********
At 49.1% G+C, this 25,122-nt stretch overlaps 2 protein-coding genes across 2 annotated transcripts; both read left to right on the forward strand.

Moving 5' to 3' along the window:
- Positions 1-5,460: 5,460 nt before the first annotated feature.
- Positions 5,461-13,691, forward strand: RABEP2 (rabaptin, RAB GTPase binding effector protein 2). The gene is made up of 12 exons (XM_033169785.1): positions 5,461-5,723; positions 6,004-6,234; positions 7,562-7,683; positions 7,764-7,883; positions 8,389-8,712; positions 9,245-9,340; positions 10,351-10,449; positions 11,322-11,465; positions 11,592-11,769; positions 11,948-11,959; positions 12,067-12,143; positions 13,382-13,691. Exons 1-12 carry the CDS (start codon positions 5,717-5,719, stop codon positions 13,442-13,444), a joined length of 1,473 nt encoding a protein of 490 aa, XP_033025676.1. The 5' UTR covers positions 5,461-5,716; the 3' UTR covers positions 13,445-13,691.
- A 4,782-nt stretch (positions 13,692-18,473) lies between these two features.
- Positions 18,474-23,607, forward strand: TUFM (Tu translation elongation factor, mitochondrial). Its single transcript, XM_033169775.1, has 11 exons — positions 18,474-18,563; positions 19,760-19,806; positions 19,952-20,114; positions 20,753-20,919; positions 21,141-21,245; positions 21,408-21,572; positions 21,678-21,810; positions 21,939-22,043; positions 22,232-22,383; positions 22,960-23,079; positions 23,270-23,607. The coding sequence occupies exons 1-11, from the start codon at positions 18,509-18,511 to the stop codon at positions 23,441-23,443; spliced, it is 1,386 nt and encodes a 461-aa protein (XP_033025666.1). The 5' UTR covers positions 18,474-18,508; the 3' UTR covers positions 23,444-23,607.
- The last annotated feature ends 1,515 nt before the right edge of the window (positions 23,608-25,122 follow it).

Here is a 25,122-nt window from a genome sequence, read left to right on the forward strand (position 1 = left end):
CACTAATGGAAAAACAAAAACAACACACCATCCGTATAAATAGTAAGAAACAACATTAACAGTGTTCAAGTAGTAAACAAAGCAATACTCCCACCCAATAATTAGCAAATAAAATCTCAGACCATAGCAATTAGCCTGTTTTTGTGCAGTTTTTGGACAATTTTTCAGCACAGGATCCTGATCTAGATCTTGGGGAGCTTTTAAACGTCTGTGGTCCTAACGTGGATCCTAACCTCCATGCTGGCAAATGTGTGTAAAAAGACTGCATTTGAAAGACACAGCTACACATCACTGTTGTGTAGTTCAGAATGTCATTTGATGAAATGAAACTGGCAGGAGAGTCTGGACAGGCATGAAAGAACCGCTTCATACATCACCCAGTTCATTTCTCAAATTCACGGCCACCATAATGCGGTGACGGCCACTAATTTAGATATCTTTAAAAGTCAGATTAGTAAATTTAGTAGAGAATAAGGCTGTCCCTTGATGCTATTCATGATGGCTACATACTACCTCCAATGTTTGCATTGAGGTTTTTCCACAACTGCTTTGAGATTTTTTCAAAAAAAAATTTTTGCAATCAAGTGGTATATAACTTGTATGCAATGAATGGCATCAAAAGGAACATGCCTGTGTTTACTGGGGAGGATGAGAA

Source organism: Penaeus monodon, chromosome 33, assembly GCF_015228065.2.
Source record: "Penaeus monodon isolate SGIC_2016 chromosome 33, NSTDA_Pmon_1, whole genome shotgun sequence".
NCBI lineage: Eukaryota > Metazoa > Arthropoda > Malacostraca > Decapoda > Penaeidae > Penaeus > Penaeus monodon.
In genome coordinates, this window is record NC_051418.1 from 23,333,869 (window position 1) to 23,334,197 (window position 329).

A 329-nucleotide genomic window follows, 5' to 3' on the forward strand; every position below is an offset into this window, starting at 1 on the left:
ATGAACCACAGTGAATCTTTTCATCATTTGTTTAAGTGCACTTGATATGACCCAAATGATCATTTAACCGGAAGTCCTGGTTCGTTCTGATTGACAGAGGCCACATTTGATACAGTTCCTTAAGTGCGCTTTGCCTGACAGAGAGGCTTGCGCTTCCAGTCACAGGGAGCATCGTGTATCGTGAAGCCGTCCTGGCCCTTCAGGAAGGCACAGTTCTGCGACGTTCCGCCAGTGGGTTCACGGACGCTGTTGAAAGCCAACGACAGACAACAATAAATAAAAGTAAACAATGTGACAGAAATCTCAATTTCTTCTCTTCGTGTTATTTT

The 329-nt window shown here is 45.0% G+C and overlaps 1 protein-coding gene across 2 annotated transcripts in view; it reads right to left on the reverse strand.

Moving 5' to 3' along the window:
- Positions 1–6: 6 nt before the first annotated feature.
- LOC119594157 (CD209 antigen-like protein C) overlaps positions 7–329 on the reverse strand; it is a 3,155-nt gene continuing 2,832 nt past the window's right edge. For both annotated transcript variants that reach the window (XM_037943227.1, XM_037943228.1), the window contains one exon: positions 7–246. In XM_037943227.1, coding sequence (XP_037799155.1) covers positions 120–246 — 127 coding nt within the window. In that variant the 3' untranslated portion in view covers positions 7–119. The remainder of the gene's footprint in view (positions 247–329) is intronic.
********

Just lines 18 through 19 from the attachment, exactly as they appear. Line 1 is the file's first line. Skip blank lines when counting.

- Positions 1–6: 6 nt before the first annotated feature.
- LOC119594157 (CD209 antigen-like protein C) overlaps positions 7–329 on the reverse strand; it is a 3,155-nt gene continuing 2,832 nt past the window's right edge. For both annotated transcript variants that reach the window (XM_037943227.1, XM_037943228.1), the window contains one exon: positions 7–246. In XM_037943227.1, coding sequence (XP_037799155.1) covers positions 120–246 — 127 coding nt within the window. In that variant the 3' untranslated portion in view covers positions 7–119. The remainder of the gene's footprint in view (positions 247–329) is intronic.